The really amazing spin is the approach in which only one side of any equation matters. This was what Van Jones was saying, smugly, as he says everything smugly, regarding health care and the ACA. “How do Republicans counter the fact that people have health care insurance now who never had it before?” That’s it, then? That’s how we assess a policy, if it accomplishes broadly what its regulations couldn’t help but do in many cases? The fact that it may be too expensive, explode the debt, take away the autonomy of the rest of the population, lead to job losses, destroy comity in the political process, cause systemic breakdowns, require the violation of the Constitution, was based on lies—none of this counts, because a law forced people to sign up for health insurance whether they wanted to or not?
This is why I have zero respect for idiot Liberals.
The only type of person still supporting Obama is an INCREDIBLY STUPID person.
I think it goes back to the very short-term, selfish, and ideological, rather than long-term and pragmatic, approach of the current administration. They came in in 2009 with some very specific goals in mind, and ending the war in Iraq and instituting a national health plan were at the top of the list. By hook or by crook they were going to get done, and they were going to get done in time for Obama to be able to run on them in 2012.
Unfortunately they didn’t take the question of other effects of these goals into account, and, if Leon Pannetta’s early book release statements are to be believed, they dismissed contrary advice from their own experienced appointees in the name of reelection. It is completely possible, maybe even certain, that they think that way.
To this day I still can’t have a rational conversation with any of the black staff in my office, who always lead with either “you can’t stand the fact that a black man can succeed, end of discussion” or “Obama was handed a mess and did the best he could, end of discussion.”
We were just discussing this issue.
I was thinking about stockpiling some medical supplies.
The supporters of the liberal way can’t allow themselves to think. They must toe the line, they have ridden on the tiger’s back this far, they don’t dare get off now.
The head of the CDC insists that we can’t issue a travel blackout to Ebola-infected areas because the more possible Ebola carriers that enter the country, the slower it will spread. If we reduce the number of cases that enter the country, it will cause it to spread out of control. This was offered with no evidence or even examples of when this strategy has worked. In fact, the CDC policy was the exact OPPOSITE of this strategy until the current administration changed their minds. The corruption of agencies like the CDC, where politics now dictates science is another warning flag.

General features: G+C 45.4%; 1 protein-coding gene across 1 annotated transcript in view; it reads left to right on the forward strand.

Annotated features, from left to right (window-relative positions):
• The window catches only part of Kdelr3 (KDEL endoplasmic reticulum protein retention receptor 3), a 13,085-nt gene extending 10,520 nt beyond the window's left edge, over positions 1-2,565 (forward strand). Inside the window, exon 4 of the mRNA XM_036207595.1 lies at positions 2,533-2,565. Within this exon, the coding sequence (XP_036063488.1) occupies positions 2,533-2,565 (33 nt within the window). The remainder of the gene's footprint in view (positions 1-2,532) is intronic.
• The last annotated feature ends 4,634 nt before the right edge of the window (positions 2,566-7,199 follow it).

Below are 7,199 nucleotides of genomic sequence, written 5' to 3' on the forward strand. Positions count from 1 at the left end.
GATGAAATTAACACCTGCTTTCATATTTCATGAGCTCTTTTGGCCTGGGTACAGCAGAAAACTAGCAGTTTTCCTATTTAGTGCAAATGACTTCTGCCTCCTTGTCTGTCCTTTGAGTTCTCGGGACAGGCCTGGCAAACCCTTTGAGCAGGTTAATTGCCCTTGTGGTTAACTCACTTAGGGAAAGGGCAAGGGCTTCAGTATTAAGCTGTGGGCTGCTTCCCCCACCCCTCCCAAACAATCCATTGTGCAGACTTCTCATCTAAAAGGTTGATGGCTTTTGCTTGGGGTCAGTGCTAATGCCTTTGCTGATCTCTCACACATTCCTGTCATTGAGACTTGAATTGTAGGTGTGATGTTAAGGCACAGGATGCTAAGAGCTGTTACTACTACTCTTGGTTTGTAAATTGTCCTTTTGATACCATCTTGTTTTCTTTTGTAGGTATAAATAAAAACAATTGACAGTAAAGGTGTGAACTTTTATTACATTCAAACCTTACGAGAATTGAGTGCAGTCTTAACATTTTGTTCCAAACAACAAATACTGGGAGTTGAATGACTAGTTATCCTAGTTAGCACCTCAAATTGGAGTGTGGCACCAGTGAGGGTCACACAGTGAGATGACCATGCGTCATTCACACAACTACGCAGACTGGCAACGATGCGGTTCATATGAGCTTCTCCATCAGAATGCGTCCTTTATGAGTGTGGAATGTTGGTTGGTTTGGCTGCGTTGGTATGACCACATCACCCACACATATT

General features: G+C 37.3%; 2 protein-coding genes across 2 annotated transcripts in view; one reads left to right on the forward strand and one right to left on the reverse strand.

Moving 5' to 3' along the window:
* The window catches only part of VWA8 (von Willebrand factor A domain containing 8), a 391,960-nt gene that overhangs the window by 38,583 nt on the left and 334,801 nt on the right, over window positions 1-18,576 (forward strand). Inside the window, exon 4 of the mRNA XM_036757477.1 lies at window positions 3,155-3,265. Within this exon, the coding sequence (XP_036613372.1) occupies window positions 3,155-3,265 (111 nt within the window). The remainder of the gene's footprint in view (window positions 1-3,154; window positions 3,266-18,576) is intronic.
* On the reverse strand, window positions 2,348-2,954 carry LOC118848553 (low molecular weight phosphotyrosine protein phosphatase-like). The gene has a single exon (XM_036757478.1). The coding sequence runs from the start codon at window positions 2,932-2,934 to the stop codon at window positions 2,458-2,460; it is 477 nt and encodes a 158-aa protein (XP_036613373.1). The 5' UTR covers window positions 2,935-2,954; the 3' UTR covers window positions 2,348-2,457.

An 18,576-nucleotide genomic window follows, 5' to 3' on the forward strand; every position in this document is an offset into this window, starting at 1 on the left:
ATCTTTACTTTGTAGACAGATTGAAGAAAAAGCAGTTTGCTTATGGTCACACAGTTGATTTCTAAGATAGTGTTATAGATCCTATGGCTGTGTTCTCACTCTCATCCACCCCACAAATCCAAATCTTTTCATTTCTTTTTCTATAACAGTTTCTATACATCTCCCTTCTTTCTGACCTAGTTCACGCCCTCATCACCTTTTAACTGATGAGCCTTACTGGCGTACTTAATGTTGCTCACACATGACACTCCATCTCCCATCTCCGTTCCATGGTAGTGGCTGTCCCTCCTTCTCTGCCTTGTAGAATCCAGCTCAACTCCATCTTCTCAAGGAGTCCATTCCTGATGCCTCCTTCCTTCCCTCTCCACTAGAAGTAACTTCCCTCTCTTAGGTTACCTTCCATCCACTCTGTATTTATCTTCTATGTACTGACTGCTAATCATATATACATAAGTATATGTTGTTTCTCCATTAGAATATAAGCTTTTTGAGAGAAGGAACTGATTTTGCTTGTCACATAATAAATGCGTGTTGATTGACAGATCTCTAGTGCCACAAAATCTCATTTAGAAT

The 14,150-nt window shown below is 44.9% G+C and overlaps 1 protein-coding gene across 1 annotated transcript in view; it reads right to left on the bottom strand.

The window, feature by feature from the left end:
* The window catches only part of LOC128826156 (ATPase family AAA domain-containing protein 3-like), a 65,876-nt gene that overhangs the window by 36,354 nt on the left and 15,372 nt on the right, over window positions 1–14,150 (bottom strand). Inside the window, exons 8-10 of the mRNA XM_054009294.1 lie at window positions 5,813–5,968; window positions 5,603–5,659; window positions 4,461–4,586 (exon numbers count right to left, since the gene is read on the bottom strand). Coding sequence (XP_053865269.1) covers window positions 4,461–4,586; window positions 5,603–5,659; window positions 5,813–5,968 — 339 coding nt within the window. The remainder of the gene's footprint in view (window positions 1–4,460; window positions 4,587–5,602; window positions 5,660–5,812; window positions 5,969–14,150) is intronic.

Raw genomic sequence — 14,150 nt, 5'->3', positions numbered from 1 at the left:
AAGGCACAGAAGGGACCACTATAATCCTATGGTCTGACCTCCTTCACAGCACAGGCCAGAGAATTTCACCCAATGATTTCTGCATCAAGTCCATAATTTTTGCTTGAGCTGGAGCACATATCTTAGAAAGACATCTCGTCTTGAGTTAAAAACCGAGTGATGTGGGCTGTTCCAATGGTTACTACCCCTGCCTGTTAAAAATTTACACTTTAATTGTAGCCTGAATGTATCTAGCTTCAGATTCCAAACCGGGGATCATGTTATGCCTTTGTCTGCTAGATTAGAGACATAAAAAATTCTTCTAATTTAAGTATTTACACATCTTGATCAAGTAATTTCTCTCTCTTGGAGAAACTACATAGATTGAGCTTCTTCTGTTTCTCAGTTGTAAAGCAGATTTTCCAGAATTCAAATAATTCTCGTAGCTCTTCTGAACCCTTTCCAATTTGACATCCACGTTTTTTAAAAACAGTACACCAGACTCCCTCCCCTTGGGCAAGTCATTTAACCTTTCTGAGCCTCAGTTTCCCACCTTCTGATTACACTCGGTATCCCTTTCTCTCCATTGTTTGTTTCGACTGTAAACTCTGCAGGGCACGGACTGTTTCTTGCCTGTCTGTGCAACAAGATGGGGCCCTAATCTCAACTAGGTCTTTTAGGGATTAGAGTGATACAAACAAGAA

So, increasing the number of possible cases entering American decreases the likelihood of an American outbreak?
Is that sort of like saying increasing the number of times I roll the dice decreases the number of times I roll a 6?
Do you have a cite for that? The closest I can see is a note that restricting outward travel from a country can increase the spread within that country, which could be a bigger long term thread. I still think it’s stupid, but not quite as much.
That makes some mathematical sense just like popping a balloon releases the internal pressure of the balloon but allows the whole room to be exposed to what was inside. It just doesn’t make sense in terms of “triage ethics” however.
Quarantine/closing a country is basically triage on the global level. Just like “war ethics”, “triage ethics” force us into an uncomfortable mathematics where we don’t have enough time, people OR resources to keep all innocent people from being affected, so we have to count some of the innocent in with the lost to keep a wider volume of innocent unexposed to the dangers. Sorry they are stuck in the meat-grinder…we’ll send what comfort and what solutions we can, but we math and nature simply won’t allow us to save everyone *in that location*, but math and nature does allow us to keep everyone *outside that location* from being unnecessarily exposed.